A judge visibly grimaced in court today (Monday) after he was shown photographs of facial slash wounds allegedly inflicted on a woman because she was in a lesbian relationship.
Refusing to release husband and wife James and Geraldine Ward on bail and having been handed photographs of the injuries they allegedly inflicted, District Judge Peter King told Lisburn Magistrates Court: “In my practice as defence counsel I have gone through far too many post mortem photographs however very few have made my stomach churn the way these photographs have.”
James Ward (43) and his 44-year-old wife Geraldine, both from Lawn Park in Ballyshannon, Co. Donegal and a third man, Simon McDonagh (33) from Carnmore Rise in Enniskillen, are all jointly charged with inflicting grievous bodily harm with intent and possessing a knife with intent to cause GBH on 29 May this year.
Previous courts have heard how the victim was slashed amid claims she was in a homosexual relationship with the Wards’ daughter so the police are treating the incident as a hate crime.
The victim claims she was cut with a carpet knife after accepting she was to be “punished” at a meeting with the girl’s parents near a police station in Lurgan.
The victim told police she became aware on May 26 that the Wards were planning to harm her but she managed to evade the couple for three days before going to Lurgan Police Station in fear and an attempt to find a safe place.
According to her account she was then phoned and told the couple had arrived in the town with McDonagh to look for her and that during the call she was threatened: “We are coming to get you, if we have to stay here a month we will get you.”
She claimed she walked to a car park where the waiting couple both grabbed her amid attempts to pull her into a vehicle while McDonagh remained inside.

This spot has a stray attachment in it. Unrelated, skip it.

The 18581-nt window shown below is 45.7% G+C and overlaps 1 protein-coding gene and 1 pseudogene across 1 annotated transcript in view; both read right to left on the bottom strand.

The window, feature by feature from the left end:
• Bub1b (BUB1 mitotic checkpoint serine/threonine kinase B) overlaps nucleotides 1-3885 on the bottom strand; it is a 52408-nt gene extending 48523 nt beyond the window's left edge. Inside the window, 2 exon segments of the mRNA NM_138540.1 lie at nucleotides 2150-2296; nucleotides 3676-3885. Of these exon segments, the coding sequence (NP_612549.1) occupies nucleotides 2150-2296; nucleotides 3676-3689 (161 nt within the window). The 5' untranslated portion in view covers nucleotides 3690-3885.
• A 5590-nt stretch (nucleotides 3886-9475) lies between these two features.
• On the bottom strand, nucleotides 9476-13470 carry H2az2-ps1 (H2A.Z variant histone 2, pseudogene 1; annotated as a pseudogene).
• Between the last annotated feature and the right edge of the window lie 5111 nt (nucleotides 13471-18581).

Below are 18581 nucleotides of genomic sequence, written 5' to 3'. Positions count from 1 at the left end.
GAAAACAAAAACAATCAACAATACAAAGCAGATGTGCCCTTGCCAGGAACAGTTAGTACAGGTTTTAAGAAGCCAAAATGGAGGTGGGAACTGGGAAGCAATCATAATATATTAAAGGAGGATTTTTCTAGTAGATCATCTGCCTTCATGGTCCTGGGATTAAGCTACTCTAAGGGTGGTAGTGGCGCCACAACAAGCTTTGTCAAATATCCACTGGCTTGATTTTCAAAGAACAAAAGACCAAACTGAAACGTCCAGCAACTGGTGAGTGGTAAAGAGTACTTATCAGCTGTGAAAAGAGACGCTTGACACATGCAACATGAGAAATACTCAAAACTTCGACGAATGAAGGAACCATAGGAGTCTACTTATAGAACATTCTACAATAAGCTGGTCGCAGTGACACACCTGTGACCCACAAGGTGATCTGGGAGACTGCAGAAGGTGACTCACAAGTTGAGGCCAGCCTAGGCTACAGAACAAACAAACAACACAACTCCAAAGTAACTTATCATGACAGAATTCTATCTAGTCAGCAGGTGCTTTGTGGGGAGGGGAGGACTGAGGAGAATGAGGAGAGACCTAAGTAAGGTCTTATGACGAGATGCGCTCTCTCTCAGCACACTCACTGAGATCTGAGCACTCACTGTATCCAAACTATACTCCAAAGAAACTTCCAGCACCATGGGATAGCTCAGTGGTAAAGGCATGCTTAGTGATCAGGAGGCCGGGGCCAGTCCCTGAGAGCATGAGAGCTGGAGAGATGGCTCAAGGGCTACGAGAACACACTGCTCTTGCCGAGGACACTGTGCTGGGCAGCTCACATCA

At that point Ward allegedly urged his wife: “Cut the face off her or I’m going to do it.”
It was claimed Mrs Ward then produced a carpet knife and slashed the woman’s face several times at a car park on William Street in Lurgan.
Today (Monday) a detective constable confirmed the Wards’ alleged victim had made a withdrawal statement but added the police “do not believe that’s been done of the injured party’s entire own volition.”
She said police were still objecting to bail because given the motivation behind the alleged attack and the fact that the complainant is still in a same-sex relationship with the Wards’ daughter, “we believe that the motivation is still there.”
The officer said while the Wards refused to co-operate with the police investigation, McDonagh on the other hand had “co-operated fully,” leading police to fear for his safety as well.
McDonagh, previous courts have heard, denies knowing any knife attack was to be carried out on the victim, claiming instead that he thought the couple were merely going to “have it out” with the woman, believing only that she may “get a few slaps”.
Under costs examination from defence barrister Peter Coiley, the detective confirmed that despite the withdrawal statement and legal obstacles to be overcome regarding admissibility of evidence, the case against the defendants would continue.
The lawyer submitted that all three were charged on the basis of a joint enterprise, with McDonagh already freed, the victim living at an undisclosed address and the Wards address in Donegal deemed suitable by police that they could be released on bail albeit under “stringent conditions,” and even barred from entering NI.
The officer replied however that police still “have very grave concerns” for the safety of the alleged victim.
Refusing to release the Wards because “I’m not persuaded there’s been a change of circumstance,” Judge King said while the “evidential matrix is complicated, the factual matrix is not.”
“I’m dealing with a case where gross violence was meted out in a crime inspired by clear hostility to someone’s sexual orientation,” said the judge, ordering the Wards to appear again in a week.